SALES
ACCOUNTS
DATE SLIP CUSTOMER’S
POST. RECEIVABLE
NO. ACCOUNT DEBITED REF.
DEBIT
2013
6
Jan. 3
NAME
1101

Ann Anh
SALES TAX
PAYABLE
SALES
CREDIT
CREDIT
702.00
52.00
1 Balance
3 Sales Slip 1101
650.00
3
Ann Anh
ADDRESS 8913 South Hampton Road, Dallas, TX 75232-6002
2
1
DATE
DESCRIPTION
POST.
DEBIT
CREDIT
REF.
2013
Jan.
1

S1
702.00
5
BALANCE
432.00
1134.00
7–22
When a credit customer pays an outstanding
bill, the cash collected is first recorded in a
cash receipts journal.
Let’s put it in the CASH
RECEIPTS JOURNAL
7–23
The cash is then posted to the individual customer
account in the accounts receivable ledger.
NAME
Ann Anh
ADDRESS
DATE
8913 South Hampton Road, Dallas, TX 75232-6002
DESCRIPTION
POST.
REF.
DEBIT
CREDIT
BALANCE
DEBIT
CREDIT
2013
Jan. 1 Balance
3 Sales Slip 1101
7

S1
CR1
702.00
432.00
432.00
1134.00
702.00
Posted from page 1 of the cash receipts journal
7–24
Objective 4 Record sales returns and allowances in
the general journal
A sale is entered in the accounting records
when the goods are sold or the service is
provided
If something is wrong with the goods or
service, the firm may

allow a sales return, or

give a sales allowance.
7–25
A debit to the Sales Returns and Allowances account is
preferred to making a direct debit to Sales.
Sales Returns and Allowances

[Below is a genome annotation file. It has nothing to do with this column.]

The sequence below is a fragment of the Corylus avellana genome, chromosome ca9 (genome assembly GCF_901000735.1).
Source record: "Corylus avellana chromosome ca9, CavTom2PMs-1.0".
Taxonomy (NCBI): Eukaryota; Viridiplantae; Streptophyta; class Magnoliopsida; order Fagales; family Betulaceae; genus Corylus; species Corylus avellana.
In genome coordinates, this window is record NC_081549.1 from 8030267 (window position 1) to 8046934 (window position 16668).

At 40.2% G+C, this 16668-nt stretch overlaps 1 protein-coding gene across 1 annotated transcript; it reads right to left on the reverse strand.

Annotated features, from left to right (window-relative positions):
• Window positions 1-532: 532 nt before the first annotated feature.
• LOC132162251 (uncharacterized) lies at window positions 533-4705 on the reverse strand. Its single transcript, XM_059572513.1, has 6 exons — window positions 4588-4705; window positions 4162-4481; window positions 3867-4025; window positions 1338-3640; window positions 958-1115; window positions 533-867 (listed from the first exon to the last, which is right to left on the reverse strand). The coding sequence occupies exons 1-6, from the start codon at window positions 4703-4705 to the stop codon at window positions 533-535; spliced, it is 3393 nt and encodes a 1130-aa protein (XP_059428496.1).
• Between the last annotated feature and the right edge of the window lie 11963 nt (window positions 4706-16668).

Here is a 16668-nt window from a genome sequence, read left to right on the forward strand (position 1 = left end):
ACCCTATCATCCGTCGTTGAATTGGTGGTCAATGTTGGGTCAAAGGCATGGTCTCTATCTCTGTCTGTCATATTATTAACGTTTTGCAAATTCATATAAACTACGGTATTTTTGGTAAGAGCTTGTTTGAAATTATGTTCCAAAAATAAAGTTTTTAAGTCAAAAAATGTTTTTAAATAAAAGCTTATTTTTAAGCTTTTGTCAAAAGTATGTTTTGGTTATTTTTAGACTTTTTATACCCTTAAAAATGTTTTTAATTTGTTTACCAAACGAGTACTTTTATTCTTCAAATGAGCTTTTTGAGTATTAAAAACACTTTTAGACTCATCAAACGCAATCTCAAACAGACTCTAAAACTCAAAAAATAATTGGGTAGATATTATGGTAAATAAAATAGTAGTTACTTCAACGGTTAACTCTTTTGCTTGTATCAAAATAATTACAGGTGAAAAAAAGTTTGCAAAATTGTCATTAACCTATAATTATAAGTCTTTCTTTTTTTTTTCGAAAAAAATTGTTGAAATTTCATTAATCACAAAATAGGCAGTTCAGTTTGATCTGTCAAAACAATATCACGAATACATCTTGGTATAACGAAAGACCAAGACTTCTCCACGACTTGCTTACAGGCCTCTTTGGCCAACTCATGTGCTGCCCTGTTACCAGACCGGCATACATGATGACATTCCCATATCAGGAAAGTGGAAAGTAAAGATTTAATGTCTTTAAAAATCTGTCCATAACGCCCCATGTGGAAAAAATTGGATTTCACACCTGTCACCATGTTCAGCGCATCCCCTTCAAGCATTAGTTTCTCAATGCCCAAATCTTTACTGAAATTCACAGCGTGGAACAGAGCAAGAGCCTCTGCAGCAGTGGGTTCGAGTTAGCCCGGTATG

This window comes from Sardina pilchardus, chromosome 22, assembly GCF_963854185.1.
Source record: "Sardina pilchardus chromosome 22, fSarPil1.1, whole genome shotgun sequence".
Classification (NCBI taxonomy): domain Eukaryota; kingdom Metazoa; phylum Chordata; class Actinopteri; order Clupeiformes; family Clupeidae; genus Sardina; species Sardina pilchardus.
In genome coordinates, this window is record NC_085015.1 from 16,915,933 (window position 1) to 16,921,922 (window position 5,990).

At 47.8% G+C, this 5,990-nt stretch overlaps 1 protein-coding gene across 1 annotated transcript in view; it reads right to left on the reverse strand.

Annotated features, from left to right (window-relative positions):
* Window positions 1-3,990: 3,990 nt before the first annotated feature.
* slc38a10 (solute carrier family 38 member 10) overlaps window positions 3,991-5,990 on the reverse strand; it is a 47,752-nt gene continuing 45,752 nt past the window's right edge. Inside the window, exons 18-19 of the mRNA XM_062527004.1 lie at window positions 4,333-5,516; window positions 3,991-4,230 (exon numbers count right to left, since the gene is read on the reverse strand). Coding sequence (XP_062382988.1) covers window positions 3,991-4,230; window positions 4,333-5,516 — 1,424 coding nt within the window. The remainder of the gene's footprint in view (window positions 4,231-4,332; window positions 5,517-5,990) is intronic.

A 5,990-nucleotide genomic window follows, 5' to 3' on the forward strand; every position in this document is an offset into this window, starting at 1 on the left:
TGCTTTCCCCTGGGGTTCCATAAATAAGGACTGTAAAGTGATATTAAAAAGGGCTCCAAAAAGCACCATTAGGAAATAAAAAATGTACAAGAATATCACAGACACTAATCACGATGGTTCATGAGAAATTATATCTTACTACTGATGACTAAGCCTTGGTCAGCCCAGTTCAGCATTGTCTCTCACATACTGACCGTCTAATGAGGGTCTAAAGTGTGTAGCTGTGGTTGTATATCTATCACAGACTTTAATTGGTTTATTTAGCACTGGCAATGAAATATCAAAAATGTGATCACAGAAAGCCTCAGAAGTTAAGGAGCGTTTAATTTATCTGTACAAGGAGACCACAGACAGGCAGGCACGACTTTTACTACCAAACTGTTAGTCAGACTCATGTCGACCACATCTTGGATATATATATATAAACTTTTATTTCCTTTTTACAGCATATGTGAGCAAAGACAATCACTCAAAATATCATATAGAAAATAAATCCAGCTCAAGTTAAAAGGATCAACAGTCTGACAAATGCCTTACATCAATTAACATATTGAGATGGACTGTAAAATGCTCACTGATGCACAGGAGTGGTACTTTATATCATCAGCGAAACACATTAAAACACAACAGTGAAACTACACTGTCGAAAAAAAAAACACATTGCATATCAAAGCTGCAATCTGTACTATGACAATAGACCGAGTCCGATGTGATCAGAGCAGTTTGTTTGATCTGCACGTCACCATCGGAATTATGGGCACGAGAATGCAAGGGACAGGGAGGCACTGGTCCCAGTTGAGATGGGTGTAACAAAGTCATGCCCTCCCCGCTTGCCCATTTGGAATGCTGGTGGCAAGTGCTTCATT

Returns
and
Allowances
7–26
Business Transaction
On January 23 Maxx-Out Sporting Goods issued Credit
Memorandum 101 for a sales allowance to Fred Wu for
merchandise purchased on account. The merchandise was
damaged but still usable.
7–27
Sales Allowance
Sales Returns and
Allowances
150
Sales Tax Payable
12
Accounts
Receivable
162
7–28
Objective 5
Post sales returns and allowances
Each sales return or allowance must be
posted from the journal to the appropriate
customer’s account in the accounts
receivable subsidiary ledger.
7–29
Posting from the General Journal
Date
2013
Jan.
DESCRIPTION
25
NAME
Sales Returns and Allowances
Sales Tax Payable
Accounts Rec./Linda Carter
Accepted a return of defective
merchandise,
Credit Memorandum 102;
original sale made on Sales
Slip 1106 of January 21.
DEBIT
451
231
111/
CREDIT
450.00
36.00
486.00
111 indicates that the amount was
posted to the Accounts Receivable
account in the general ledger. The
check mark indicates that the amount
was posted to the customer’s
account.
Linda Carter
ADDRESS
DATE
POST.
REF.
1819 Belt Line Road, Dallas, TX 75267-6318
DESCRIPTION
POST.
REF.
DEBIT
CREDIT
BALANCE
2013
Jan.1
21
25
Balance
Sales Slip 1106
CM 102

S1
J1
486.00
486.00
54.00
540.00
54.00
7–30
Maxx-Out Sporting Goods
Income Statement (Partial)
Month Ended January 31, 2013
Revenue
Sales
Less Sales Returns and Allowances
$25,700.00
600.00
Net Sales
$25,100.00
7–31
Objective 6


Prepare a schedule of accounts
receivable
The use of an accounts receivable ledger does not
eliminate the need for the Accounts Receivable
account in the general ledger.
However, the Accounts Receivable account (in
the General Ledger) is now considered a control
account.
7–32
At the end of each month, after all the
postings have been made, the balances in
the accounts receivable ledger must be
proved against the balance of the Accounts
Receivable general ledger account.
TOTAL OF INDIVIDUAL
CUSTOMER BALANCES
=
ACCOUNTS RECEIVABLE
BALANCE per G/L
7–33
Maxx - Out Sporting Goods
Schedule of Accounts Receivable
January 31, 2013
Ann Anh
Cathy Ball
A comparison
of the total of the
Linda Carter
schedule
of accounts
receivable and
Barbara
Coe
Mesia Davis
the balance